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Seattle lawyer: Soldier accused in Afghanistan shooting was reluctant to go on 4th deployment
SEATTLE (AP) ' The U.S. soldier accused of slaughtering 16 Afghan civilians last weekend had twice been injured during tours in Iraq and was reluctant to leave on his fourth deployment, a Seattle lawyer said Thursday.
"He wasn't thrilled about going on another deployment," said the lawyer, John Henry Browne. "He was told he wasn't going back, and then he was told he was going."
Browne, a well-known Seattle defense attorney who once represented serial killer Ted Bundy, said he has been asked to represent the soldier, a 38-year-old staff sergeant from Joint Base Lewis-McChord, near Tacoma.
The soldier is from the Seattle area and asked to be represented by Browne when he was taken into custody, the lawyer said. Browne said he has met with the staff sergeant's family, and unless the soldier is returned to Joint Base Lewis-McChord in the next few days, he will travel to meet the soldier wherever he is in custody.
Browne declined to release the soldier's name, which the Army has withheld, but said he has two young children, ages 3 and 4.
"Everybody is worried about the safety of his family, and I am honoring that," Browne said.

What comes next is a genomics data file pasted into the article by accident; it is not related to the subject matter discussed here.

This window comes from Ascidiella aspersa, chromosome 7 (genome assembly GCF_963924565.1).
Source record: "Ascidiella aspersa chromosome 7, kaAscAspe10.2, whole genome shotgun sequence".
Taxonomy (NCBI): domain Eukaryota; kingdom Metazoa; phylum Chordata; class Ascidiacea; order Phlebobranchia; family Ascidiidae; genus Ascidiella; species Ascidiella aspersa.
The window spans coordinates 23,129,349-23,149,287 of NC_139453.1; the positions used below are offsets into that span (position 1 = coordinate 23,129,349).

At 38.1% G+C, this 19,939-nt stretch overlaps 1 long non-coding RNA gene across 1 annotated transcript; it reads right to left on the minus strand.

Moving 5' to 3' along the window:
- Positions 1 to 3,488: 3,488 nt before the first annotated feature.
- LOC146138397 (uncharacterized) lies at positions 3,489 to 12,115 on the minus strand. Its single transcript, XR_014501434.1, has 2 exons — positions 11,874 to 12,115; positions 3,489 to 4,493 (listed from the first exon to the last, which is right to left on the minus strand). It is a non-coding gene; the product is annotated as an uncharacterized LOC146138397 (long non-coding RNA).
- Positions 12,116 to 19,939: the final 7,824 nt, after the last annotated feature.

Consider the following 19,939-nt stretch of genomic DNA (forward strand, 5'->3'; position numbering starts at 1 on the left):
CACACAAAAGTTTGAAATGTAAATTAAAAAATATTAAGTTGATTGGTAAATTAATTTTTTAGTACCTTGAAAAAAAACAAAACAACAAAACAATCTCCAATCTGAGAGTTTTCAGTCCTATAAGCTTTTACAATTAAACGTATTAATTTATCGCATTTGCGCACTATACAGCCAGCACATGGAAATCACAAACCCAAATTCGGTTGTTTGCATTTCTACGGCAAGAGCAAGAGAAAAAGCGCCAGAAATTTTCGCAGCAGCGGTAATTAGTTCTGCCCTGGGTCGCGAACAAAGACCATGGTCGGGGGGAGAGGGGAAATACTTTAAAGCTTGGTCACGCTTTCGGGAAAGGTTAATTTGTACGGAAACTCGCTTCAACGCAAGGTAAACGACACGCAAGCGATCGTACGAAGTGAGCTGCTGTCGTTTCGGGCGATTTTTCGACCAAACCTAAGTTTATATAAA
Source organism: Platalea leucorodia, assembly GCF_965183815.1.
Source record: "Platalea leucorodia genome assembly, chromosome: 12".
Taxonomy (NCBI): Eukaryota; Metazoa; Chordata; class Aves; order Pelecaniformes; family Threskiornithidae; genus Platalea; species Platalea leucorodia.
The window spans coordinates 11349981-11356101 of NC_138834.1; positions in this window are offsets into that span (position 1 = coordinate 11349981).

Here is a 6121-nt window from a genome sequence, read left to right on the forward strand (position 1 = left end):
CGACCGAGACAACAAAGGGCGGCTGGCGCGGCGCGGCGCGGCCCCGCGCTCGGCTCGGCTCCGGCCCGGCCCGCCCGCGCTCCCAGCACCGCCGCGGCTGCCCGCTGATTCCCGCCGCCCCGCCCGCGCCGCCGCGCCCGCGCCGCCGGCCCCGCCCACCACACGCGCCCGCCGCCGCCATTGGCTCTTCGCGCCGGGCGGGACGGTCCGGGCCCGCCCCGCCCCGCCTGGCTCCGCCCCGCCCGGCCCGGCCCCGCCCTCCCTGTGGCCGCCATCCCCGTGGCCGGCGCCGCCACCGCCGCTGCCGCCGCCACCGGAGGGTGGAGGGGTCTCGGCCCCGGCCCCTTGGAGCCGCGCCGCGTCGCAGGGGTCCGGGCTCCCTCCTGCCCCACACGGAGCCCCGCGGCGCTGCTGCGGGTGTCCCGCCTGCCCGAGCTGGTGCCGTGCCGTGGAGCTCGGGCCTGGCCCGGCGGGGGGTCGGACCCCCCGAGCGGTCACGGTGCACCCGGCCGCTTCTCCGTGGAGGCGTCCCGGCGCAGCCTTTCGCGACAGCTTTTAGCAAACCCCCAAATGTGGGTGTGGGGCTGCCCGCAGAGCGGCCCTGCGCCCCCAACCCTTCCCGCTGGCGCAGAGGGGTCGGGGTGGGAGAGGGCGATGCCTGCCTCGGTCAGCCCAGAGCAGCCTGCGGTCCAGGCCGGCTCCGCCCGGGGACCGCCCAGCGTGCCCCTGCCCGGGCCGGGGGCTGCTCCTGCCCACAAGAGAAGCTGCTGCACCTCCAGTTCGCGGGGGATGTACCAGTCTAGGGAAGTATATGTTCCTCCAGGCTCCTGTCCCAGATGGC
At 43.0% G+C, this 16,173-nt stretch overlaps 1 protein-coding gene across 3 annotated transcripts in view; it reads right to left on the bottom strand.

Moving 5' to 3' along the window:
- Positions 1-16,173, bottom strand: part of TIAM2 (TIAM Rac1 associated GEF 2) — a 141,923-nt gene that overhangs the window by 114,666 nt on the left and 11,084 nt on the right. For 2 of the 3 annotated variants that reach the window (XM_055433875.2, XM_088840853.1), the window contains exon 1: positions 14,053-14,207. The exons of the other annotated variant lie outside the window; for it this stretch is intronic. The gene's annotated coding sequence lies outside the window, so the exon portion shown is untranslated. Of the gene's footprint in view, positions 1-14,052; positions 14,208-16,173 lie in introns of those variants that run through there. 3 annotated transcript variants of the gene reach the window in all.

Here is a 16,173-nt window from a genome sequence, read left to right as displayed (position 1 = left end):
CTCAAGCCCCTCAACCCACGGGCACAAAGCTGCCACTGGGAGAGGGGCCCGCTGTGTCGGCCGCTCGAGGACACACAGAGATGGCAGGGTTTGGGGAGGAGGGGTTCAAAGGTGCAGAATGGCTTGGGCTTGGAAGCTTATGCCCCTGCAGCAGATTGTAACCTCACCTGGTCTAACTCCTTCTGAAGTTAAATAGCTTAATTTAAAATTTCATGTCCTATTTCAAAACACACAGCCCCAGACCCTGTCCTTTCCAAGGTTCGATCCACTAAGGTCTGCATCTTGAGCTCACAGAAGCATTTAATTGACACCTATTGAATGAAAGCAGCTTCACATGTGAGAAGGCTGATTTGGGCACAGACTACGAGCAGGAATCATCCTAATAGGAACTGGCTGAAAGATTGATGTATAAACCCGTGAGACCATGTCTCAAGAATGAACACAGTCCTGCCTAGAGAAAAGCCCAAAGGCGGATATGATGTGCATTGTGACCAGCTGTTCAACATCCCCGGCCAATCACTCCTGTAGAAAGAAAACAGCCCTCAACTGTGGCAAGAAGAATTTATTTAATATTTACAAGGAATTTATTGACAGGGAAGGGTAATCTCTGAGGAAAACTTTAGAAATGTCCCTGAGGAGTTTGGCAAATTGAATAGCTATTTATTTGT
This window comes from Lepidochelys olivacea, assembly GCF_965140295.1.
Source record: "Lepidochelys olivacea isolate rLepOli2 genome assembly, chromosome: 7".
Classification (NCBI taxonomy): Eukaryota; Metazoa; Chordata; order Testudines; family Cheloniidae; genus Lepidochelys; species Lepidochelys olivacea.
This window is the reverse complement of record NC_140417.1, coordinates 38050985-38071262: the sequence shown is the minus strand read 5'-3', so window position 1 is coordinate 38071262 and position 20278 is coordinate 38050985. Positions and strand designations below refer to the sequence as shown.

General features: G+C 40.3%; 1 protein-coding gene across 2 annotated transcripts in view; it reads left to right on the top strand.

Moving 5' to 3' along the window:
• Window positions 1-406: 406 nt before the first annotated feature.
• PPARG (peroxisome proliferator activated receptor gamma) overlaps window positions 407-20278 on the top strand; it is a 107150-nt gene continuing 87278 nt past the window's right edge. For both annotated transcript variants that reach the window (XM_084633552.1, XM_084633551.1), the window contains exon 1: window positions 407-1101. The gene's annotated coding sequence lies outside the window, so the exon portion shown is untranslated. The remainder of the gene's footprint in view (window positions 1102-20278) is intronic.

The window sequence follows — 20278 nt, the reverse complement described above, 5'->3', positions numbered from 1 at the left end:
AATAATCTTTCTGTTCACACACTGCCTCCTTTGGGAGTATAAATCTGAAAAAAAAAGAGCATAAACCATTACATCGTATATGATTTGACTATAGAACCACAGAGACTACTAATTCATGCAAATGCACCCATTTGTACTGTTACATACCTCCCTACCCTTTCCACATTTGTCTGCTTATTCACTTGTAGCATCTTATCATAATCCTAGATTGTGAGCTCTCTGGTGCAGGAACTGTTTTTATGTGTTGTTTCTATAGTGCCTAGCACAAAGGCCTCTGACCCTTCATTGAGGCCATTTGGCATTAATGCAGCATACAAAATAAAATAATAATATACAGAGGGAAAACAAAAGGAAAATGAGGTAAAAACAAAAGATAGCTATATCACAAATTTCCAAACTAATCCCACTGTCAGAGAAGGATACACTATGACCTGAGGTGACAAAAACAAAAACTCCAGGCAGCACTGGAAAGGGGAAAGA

Browne said he has a limited amount of information about his prospective client. He described the soldier as highly decorated and said he had twice been injured during deployments to Iraq, once suffering a concussive head injury and once a serious leg injury. Browne said the soldier is from the Midwest, but would not be more specific.
Some reports have indicated that alcohol may have been a factor in the shootings. Browne said that as far as the soldier's family knew, he did not have a drinking problem. He also said reports that there may have been marital problems were not correct.
"They've got a fabulous marriage," Browne said.
The soldier is suspected of going on a shooting rampage in villages near his base in southern Afghanistan early Sunday, killing nine children and seven other civilians and then burning some of their bodies. The shooting, which followed a controversial Quran-burning incident involving U.S. soldiers, has outraged Afghan officials.
The suspect was flown out of Afghanistan on Wednesday evening to what officials describe as a pretrial confinement facility in Kuwait. Officials have anonymously described him as a father of two who has been in the military for 11 years. He has served three tours in Iraq and began his first deployment to Afghanistan in December.
A congressional source, speaking on the condition of anonymity due to the sensitivity of the information, told The Associated Press that he was with the 2nd Battalion, 3rd Infantry Regiment of the 3rd Stryker Brigade Combat Team before being assigned to a village stability operation near the villages where the attack took place.
Browne recently represented Colton Harris-Moore, a youthful thief known as the "Barefoot Bandit" who gained international attention for stealing airplanes, boats and cars during a two-year run from the law. Browne and his co-counsel, Emma Scanlan, helped Harris-Moore reach state and federal plea deals, then persuaded a state judge to give him the low end of the sentencing range: seven years in prison.
Browne said he has only handled three or four military cases before. The soldier will also have at least one military lawyer.
Gene Johnson can be reached at https://twitter.com/GeneAPseattle